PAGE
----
Santiago High School's Student News Site

Shark Attack

Santiago High School's Student News Site

Shark Attack

Santiago High School's Student News Site

Shark Attack

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Is it a “TikTok” Ban?

What the Government is Actually Trying to achieve
Is it a TikTok Ban?
https://www.google.com/url?sa=i&url=https%3A%2F%2Fwww.gzeromedia.com%2Ftiktok-boom-could-the-us-ban-the-app&psig=AOvVaw3oLkk6QffHiZ4EACV1b8Y6&ust=1711596543675000&source=images&cd=vfe&opi=89978449&ved=0CBAQjRxqFwoTCMC7lazAk4UDFQAAAAAdAAAAABAI

On March 7th, 2024, the House of Representatives passed the Protecting Americans From Foreign Adversary Controlled Applications Act, or as the internet is calling it, “The Bill to Ban Tik Tok ”. Despite the bill being debated and in the works, for many years it has only now gained traction as it passed the house and because President Biden stated, “if they pass it, I’ll sign it.” The bill has caused much uproar on TikTok and other social media platforms, with many fearing a TikTok ban and arguing that the legislation goes against their First Amendment right to free speech. However, those claims are unfounded as the bill is not aimed at taking down TikTok but at the involvement of its parent companies in the United States. 

The premise for the bill is that ByteDance, a company formed and based in China that runs TikTok, is risking national security and should not be allowed to operate within the United States. The bill does not only target TikTok but all apps owned and operated by someone or something in a country deemed a “foreign adversary” with some guidelines as to what those apps contain. The apps that would be affected by this bill would be any apps controlled by one of the predetermined foreign adversary countries that have the creation of personal accounts and profiles and share and view text, images, real-time communication, or “similar content.” Social media, texting, and even editing platforms are at risk of being prohibited in the United States if Russia, China, Iran, or North Korea make them. 

The main target of the ban is ByteDance, a tech company based in Beijing, China, which developed TikTok and owns it. Because ByteDance is owned and operated in China, the United States claims it threatens national security by acquiring user data from TikTok. ByteDance can also own another popular editing app. The United States has long been in conflict with China and disagrees with its one-party communist state political system but continues to maintain peace for trade and economic reasons. Government sites and popular news outlets have differing opinions on China’s threat to national security through TikTok and the validity of previous claims made by the government of China’s involvement in breaking national security. According to a government fact-checking site, China’s communist party runs TikTok, but news sites such as CNN refute this claim. TikTok’s servers are in Singapore and Texas, and all user information goes to servers belonging to Oracle, a US-based company in Texas. Like Instagram, X, Threads, and many other social media platforms and apps, TikTok collects user data and stores it on servers. Still, the United States’ dislike for China seems to fuel them to hone in on TikTok data collection.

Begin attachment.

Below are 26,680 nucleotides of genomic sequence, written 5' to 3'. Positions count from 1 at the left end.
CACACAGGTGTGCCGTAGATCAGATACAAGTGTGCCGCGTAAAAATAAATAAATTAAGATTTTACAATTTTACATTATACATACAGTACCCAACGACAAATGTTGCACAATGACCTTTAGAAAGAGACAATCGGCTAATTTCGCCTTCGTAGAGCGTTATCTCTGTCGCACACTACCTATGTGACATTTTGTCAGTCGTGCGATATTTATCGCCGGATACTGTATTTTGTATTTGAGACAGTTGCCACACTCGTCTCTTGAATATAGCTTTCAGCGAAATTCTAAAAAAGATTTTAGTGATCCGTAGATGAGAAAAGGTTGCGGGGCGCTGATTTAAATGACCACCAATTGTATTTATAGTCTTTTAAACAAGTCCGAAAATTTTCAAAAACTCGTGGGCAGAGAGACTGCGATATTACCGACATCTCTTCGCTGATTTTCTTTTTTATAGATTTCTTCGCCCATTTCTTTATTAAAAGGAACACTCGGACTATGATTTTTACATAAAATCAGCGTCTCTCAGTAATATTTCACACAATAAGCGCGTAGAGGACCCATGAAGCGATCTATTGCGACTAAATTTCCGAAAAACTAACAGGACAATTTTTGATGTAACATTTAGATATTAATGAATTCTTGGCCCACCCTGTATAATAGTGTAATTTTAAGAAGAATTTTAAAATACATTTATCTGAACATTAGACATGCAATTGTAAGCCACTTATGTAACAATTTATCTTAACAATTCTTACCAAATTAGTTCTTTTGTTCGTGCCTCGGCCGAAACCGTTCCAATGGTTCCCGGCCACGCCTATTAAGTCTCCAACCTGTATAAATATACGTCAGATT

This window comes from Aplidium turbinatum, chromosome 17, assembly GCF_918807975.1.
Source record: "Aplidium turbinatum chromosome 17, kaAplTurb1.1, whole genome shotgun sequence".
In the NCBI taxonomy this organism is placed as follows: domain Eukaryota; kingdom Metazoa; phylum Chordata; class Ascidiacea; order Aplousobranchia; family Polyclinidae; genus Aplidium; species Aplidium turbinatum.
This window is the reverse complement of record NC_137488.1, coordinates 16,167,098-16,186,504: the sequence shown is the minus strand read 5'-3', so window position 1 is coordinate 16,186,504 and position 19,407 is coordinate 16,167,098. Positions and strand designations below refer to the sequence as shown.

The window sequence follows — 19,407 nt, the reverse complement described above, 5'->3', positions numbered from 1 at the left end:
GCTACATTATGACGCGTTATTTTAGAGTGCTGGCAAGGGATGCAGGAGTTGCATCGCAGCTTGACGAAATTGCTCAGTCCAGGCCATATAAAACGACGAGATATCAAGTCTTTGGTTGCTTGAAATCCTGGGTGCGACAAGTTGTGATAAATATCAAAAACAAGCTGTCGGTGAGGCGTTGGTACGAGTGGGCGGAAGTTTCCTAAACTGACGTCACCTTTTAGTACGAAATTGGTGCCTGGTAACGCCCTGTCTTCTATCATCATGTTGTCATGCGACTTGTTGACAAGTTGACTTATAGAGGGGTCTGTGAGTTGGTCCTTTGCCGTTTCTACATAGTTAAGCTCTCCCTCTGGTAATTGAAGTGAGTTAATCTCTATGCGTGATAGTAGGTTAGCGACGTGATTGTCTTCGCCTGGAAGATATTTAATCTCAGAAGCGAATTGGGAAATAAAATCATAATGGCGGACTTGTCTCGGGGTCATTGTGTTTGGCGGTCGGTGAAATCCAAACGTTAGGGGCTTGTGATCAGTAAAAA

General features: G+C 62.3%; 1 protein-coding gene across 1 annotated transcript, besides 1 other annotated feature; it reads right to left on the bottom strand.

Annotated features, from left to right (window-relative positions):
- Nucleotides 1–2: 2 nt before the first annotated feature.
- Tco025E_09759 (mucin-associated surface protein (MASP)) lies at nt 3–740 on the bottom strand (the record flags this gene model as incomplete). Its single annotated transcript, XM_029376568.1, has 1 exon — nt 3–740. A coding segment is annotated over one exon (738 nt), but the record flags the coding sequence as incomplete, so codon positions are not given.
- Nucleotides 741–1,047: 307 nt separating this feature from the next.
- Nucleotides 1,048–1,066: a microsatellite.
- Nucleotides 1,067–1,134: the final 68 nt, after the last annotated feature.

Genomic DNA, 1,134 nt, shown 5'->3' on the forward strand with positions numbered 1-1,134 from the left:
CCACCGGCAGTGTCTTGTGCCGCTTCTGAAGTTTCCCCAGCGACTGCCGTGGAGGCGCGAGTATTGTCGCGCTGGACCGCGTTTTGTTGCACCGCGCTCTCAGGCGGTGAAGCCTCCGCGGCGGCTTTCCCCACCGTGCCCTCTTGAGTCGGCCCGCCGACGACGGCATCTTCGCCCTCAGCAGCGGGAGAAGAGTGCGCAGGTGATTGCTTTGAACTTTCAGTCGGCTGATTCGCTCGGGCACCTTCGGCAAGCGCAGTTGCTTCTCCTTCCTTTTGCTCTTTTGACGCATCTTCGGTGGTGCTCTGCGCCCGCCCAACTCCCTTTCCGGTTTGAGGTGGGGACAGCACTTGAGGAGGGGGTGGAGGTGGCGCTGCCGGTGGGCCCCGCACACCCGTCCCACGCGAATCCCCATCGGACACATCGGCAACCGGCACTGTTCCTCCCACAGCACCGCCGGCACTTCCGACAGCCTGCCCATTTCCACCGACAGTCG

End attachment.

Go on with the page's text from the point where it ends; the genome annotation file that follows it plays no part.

Commonly called a ban, the TikTok ban is not a ban, as Kamala Harris said on behalf of the white house, “not intended to ban TikTok,” she is telling the truth as the bill is not aimed at banning TikTok. The bill gives companies specific ByteDance 180 days after the ratification to sell the company to someone else, not necessarily an American company but one that’s not based in a foreign adversary country. However, the possibility of BytaDance selling to keep TikTok alive and well in the United States should not be one to hold on to. The Chinese government has said that even if the bill does get passed, it will not allow ByteDance to sell its company, and it has the power to veto the sale. 

With 170 million users in the United States, TikTok stands to lose a lot of business, but it is not enough to put the company under because it’s a small feat for the 1 billion monthly users of TikTok. Users are scared and disappointed about the ban. Many people use TikTok to connect with people, such as small businesses promoting themselves to friends and family, keeping each other up to date. Even the white house has an account, and all that faces can be lost in months. The bill only has to pass the Senate and then the president, and while the Senate’s outcome can’t be determined, Biden has made his stance abundantly clear.

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About the Contributor
Samantha Epner
Samantha Epner, Staff Writer

Samantha Epner (11) is a current junior at Santiago high school; her favorite subjects are Language Arts and History.

as an upperclassman, she takes ap lang and ap us History to further her writing abilities. She found her love of writing after she went to an Israeli day parade and saw all the different people and things that she wanted to read and write about and tell people about her experience and other people's experiences being a Jew living in America.

You can find her baking cakes or playing with her dogs when she is not reading comics or playing video games. She also enjoys exploring the city and hanging out with her friends.

She lived in New York for most of her life and wants to move back after High school to hopefully start a career in investigative journalism because she loves the city and the people in it and would like to help make the world they live in a better place.

You can reach her at [email protected].

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